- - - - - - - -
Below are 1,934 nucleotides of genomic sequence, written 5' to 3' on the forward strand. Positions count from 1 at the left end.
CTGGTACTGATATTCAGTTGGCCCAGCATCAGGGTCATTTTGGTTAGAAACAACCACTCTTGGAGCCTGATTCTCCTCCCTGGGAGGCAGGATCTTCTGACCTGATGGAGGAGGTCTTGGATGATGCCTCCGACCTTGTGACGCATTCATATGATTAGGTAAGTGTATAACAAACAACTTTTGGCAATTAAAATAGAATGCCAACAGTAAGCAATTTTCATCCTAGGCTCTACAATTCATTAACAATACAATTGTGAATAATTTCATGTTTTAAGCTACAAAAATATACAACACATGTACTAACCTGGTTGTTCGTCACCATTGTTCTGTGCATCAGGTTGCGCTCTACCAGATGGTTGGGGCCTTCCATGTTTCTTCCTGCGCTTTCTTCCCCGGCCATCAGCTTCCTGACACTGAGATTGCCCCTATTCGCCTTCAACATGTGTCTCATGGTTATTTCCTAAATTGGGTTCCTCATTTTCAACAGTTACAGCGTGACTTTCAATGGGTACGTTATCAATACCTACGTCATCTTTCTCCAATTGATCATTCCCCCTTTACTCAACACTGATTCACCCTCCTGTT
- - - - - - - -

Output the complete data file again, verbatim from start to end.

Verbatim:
Below are 1,934 nucleotides of genomic sequence, written 5' to 3' on the forward strand. Positions count from 1 at the left end.
CTGGTACTGATATTCAGTTGGCCCAGCATCAGGGTCATTTTGGTTAGAAACAACCACTCTTGGAGCCTGATTCTCCTCCCTGGGAGGCAGGATCTTCTGACCTGATGGAGGAGGTCTTGGATGATGCCTCCGACCTTGTGACGCATTCATATGATTAGGTAAGTGTATAACAAACAACTTTTGGCAATTAAAATAGAATGCCAACAGTAAGCAATTTTCATCCTAGGCTCTACAATTCATTAACAATACAATTGTGAATAATTTCATGTTTTAAGCTACAAAAATATACAACACATGTACTAACCTGGTTGTTCGTCACCATTGTTCTGTGCATCAGGTTGCGCTCTACCAGATGGTTGGGGCCTTCCATGTTTCTTCCTGCGCTTTCTTCCCCGGCCATCAGCTTCCTGACACTGAGATTGCCCCTATTCGCCTTCAACATGTGTCTCATGGTTATTTCCTAAATTGGGTTCCTCATTTTCAACAGTTACAGCGTGACTTTCAATGGGTACGTTATCAATACCTACGTCATCTTTCTCCAATTGATCATTCCCCCTTTACTCAACACTGATTCACCCTCCTGTT